How to write a custom DSL like the one used for dependencies

I’d like to put this code at the top of my build.gradle

services {
  app1 {
    main = ''
    public = true
  app2 {
    main = 'org.baz.Woo'

and then let my plugin define tasks like

  • app1Build
  • app1PackageAfterBuild
  • app2Build
  • app2PackageAfterBuild

I have my ServicePlugin but can’t find a way to feed it through a gradle-style DSL. I want to accomplish the same thing that Gradle does for DependencyHandler but need a clue as to where to watch for the relevant source code. Any help?

Have a look at the example in the user guide which explains working with multiple domain objects.

Following your answer I used Project.container() and registered a callback on container.whenObejctAdded. Unfortunately that callback is called before the newly added object is configured against its configuration closure. How can I be called after the application of the configuration closure instead?

Use Project.afterEvaluate to be called after the user’s buildscript is executed.

No, it wouldn’t work. I need to be called after the object has been added
and configured but before user script is evaluated because the callback
creates tasks that the user may customize without being forced to use
.afterEvaluate himself.

You create the task when the object is added and then configure the task further in the afterEvaluate hook.

I already do this for most tasks, but the problematic one is special
because the configuration is needed to build the task name itself, which
cannot be deferred. As a (hopefully) workaround I’m adding this task on
Project.afterEvaluate, but I really dislike it because this task is not
available in the user script (unless the user itself registers on after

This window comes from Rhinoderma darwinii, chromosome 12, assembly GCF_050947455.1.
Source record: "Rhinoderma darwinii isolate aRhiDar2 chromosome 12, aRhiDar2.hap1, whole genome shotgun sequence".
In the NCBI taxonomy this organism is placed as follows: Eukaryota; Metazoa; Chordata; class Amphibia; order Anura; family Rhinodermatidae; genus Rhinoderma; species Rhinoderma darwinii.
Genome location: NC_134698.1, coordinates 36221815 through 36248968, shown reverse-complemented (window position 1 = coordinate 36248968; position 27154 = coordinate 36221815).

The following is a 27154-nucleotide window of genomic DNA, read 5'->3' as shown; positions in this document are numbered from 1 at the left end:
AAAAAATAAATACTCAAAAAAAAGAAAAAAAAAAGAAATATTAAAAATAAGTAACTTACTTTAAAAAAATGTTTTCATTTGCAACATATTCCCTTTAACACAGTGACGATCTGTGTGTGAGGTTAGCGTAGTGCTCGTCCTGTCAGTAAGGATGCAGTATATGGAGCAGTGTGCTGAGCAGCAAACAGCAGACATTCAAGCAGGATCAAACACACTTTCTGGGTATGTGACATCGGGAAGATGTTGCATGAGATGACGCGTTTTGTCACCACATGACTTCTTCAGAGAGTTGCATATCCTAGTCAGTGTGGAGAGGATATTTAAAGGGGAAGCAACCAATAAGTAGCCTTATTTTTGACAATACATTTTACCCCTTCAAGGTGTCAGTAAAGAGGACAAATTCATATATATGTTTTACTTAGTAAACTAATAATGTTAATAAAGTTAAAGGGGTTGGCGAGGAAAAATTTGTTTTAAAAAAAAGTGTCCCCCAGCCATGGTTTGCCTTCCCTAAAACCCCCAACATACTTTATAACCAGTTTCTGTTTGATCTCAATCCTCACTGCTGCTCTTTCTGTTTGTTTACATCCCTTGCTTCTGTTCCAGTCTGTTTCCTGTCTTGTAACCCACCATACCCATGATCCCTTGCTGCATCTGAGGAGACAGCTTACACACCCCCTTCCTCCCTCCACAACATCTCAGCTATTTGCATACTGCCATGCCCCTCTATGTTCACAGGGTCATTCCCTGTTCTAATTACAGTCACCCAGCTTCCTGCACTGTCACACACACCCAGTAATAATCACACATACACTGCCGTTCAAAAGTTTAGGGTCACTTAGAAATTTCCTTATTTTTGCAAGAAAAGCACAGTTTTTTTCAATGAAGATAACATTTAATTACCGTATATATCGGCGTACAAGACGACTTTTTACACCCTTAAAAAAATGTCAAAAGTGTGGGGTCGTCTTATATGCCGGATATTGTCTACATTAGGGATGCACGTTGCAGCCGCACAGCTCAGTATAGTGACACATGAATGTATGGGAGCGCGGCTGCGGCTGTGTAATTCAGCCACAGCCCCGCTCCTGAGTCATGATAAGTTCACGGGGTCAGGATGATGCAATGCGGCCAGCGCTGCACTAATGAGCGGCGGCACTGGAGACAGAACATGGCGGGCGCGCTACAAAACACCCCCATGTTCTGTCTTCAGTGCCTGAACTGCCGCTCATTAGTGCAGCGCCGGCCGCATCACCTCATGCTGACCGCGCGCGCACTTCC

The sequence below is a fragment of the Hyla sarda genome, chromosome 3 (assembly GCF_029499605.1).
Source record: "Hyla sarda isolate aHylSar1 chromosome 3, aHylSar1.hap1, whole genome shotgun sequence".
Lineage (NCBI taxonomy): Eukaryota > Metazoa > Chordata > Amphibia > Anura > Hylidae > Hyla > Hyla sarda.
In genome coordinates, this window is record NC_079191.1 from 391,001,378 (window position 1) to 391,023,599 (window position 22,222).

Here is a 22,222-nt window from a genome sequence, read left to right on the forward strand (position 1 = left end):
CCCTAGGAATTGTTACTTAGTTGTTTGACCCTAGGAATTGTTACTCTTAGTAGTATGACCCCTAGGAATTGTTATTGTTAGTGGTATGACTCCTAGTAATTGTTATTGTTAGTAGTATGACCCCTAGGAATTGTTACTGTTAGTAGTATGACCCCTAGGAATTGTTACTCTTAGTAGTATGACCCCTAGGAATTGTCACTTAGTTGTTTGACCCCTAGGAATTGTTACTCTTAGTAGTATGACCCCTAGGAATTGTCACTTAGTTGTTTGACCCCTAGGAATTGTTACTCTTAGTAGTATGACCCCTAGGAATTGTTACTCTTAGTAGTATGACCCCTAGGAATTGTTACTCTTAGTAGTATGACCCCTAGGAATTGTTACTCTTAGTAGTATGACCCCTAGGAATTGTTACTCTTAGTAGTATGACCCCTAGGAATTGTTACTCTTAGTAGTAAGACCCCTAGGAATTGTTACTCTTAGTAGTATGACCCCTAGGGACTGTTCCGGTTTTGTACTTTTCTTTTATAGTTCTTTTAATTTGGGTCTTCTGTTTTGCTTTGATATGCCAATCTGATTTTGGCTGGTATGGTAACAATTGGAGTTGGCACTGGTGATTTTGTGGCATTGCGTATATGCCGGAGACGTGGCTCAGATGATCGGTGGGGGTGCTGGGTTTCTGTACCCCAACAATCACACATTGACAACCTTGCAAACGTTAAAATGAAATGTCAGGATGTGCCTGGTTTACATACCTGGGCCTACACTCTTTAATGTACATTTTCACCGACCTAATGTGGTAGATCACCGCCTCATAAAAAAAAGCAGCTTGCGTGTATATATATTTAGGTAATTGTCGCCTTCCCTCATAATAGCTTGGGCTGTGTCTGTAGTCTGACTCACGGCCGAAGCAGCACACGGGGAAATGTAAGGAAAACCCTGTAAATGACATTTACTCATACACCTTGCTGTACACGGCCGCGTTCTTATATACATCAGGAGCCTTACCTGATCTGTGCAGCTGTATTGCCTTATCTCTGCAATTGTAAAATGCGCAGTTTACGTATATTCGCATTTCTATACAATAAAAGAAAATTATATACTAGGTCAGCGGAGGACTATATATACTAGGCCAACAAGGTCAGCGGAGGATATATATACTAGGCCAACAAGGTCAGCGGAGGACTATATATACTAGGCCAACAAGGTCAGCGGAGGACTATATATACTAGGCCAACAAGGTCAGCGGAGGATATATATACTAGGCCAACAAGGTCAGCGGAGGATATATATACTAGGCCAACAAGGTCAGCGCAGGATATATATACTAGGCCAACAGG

But it seems there’s no solution for this in the current Gradle
implementation. If only there were a callback firing on after object
created and configured… I looked for it but could not find a way to hook

I don’t know what you mean by “created and configured”, can you elaborate? Generally DSL objects can be mutated at any point, so there is no point in time where they are “fully configured”.

After the first configuration closure is applied. I mean, the configuration
closure passed after the name when the named object is added (if any).

None of the values in there are final, they could be changed later in the build script. The only thing you can safely rely on for task naming is the domain object’s name.

Ok, I’ll show the code

apply plugin: 'foo'

services {
  foo {
    id 'foo-with-hyphens-illegal-in-groovy-identifiers'
    set 'someValue'
    set somePredefinedVaue()

This creates the tasks:

  • fooThis (depends on the name)
  • fooThat (depends on the name, too)
  • foo-with-hyphens-illegal-in-groovy-identifiers (depends on a value set by the configuration callback)

I don’t like that the third task must be created in Project.onAfterEvaluate because the build script then must wait in turn. To me there is a bug in NamedDomainObjectContainer.whenObjectAdded because it fires before the configuration callback is applied, but I have not found a way to replace it, yet.

That value can change later, it is not safe to use for task naming:

services {
  foo {
    id 'foo-with-hyphens-illegal-in-groovy-identifiers'
    set 'someValue'
    set somePredefinedVaue()
} = "your-task-now-has-the-wrong-name"

Can you provide a more concrete use case why the task needs to have this complicated name?

The use case provided is concrete. It is production code, and the compilcated task name serves to illustrate the point: the actual task name is shorter but contains hyphens, that are not valid in Groovy identifiers and as such need to be quoted in build scripts.

Note that I’m not writing the build from scratch: it’s legacy code already integrated with many (I can’t even count) tools, so the more stable the build interface stays, the better. Anyway I already found a workaround, but posted back here in the hope of finding a nicer way.

I fully understand your point that task names should depend on nothing but immutable values (what I do is a temporary hack to limit the moving parts in the refactoring of the build), but still think that the configuration callback should be applied before calling whenObjectAdded: It wouldn’t break anything and is very easy to implement. But you certainly have the right to say no :slight_smile:

It would absolutely be a breaking change. If anything we’d have to add a new callback for the new semantics. It could be useful for properties that can be set once and only once, basically forcing the user to set them on creation time. Feel free to propose an API.